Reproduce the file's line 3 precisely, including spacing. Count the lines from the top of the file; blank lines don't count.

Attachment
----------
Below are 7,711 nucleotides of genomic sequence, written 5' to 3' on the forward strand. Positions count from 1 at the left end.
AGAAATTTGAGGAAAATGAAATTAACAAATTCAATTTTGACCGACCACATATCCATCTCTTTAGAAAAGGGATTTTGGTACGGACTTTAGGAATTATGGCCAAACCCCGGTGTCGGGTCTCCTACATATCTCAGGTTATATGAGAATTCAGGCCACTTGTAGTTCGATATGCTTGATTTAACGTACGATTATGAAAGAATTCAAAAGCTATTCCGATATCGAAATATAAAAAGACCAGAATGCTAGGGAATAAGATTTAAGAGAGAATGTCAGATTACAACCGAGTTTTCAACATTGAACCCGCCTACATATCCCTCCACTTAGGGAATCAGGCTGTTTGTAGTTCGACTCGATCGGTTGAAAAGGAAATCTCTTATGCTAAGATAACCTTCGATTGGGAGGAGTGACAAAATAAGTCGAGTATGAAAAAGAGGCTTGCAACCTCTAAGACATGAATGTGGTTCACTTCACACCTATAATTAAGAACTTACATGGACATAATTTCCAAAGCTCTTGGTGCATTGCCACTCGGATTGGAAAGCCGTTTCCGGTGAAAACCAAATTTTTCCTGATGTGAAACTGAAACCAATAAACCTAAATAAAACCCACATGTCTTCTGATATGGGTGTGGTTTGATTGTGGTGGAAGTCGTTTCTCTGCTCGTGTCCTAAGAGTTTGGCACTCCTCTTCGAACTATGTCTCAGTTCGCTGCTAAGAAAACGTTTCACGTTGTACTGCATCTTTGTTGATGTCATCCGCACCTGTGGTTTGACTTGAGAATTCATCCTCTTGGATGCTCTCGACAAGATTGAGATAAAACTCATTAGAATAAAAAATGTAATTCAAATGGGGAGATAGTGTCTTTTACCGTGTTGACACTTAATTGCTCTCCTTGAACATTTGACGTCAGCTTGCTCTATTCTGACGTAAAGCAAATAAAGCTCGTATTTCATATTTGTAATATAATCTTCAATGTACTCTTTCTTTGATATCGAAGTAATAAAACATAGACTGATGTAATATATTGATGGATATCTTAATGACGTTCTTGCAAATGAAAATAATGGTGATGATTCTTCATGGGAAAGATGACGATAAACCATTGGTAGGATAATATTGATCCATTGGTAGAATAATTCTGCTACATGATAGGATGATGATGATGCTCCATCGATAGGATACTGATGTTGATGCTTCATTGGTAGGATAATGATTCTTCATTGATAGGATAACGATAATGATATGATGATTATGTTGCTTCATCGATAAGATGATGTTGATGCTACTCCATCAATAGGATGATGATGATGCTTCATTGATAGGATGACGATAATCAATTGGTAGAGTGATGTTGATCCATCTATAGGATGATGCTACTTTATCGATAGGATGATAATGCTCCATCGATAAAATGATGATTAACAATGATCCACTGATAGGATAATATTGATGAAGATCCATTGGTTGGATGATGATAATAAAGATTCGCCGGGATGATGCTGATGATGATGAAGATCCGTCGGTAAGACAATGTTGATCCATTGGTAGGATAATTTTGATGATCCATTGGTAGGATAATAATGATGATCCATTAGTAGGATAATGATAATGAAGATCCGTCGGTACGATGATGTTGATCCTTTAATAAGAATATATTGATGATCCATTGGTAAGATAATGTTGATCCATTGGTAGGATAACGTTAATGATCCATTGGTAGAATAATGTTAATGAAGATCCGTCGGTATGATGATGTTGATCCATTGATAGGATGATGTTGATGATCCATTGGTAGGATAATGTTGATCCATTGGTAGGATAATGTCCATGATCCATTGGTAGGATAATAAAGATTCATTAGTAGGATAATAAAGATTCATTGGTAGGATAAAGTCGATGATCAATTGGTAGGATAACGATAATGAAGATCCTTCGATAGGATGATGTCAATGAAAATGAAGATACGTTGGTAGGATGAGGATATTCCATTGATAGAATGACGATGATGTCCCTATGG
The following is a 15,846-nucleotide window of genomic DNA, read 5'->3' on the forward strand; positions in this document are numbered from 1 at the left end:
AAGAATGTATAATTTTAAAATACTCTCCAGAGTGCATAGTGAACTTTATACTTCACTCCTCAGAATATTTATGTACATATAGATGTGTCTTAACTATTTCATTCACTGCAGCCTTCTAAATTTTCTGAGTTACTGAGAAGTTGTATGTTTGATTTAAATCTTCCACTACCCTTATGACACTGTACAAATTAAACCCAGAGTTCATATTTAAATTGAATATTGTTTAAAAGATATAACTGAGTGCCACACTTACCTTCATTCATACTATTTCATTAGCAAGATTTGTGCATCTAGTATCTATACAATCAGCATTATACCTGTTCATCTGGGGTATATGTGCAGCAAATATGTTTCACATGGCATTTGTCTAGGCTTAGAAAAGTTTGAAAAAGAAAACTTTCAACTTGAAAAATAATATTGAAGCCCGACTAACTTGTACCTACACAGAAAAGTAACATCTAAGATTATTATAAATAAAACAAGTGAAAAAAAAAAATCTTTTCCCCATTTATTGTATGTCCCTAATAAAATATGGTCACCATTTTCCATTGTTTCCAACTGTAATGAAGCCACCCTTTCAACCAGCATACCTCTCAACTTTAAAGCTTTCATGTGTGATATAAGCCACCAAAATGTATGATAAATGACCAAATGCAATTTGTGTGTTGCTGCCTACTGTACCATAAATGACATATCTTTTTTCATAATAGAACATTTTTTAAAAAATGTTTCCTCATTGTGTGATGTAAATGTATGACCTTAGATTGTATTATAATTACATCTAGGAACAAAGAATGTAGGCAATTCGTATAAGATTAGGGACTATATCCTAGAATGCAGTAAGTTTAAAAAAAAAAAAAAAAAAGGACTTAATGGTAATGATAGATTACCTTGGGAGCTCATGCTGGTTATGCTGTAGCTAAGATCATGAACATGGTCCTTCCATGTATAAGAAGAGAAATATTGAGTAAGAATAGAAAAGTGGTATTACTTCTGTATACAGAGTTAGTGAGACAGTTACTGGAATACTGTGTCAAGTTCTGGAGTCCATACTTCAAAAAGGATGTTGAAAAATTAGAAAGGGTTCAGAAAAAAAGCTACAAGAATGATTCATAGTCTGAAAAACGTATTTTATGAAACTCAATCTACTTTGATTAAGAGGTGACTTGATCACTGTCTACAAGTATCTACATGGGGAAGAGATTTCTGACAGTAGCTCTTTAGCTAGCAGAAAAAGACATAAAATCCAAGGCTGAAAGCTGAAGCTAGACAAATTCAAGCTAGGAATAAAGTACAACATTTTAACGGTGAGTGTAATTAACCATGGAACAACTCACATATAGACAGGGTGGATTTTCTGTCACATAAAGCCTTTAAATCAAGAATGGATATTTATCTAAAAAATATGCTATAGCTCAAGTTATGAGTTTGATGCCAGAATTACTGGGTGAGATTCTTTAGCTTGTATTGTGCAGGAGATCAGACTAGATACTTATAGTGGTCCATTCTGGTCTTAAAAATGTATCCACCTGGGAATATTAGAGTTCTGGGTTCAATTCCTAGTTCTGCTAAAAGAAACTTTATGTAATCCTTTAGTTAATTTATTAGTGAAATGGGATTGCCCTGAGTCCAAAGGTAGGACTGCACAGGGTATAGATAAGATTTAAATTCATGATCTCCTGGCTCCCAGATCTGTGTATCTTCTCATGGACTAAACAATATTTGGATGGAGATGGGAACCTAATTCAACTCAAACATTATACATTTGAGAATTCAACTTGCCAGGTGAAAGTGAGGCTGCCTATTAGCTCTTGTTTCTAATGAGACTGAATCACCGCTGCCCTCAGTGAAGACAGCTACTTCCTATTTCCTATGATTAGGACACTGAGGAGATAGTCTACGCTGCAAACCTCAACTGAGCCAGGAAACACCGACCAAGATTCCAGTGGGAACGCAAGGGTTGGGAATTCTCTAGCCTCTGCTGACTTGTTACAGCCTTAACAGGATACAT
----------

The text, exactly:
The following is a 15,846-nucleotide window of genomic DNA, read 5'->3' on the forward strand; positions in this document are numbered from 1 at the left end: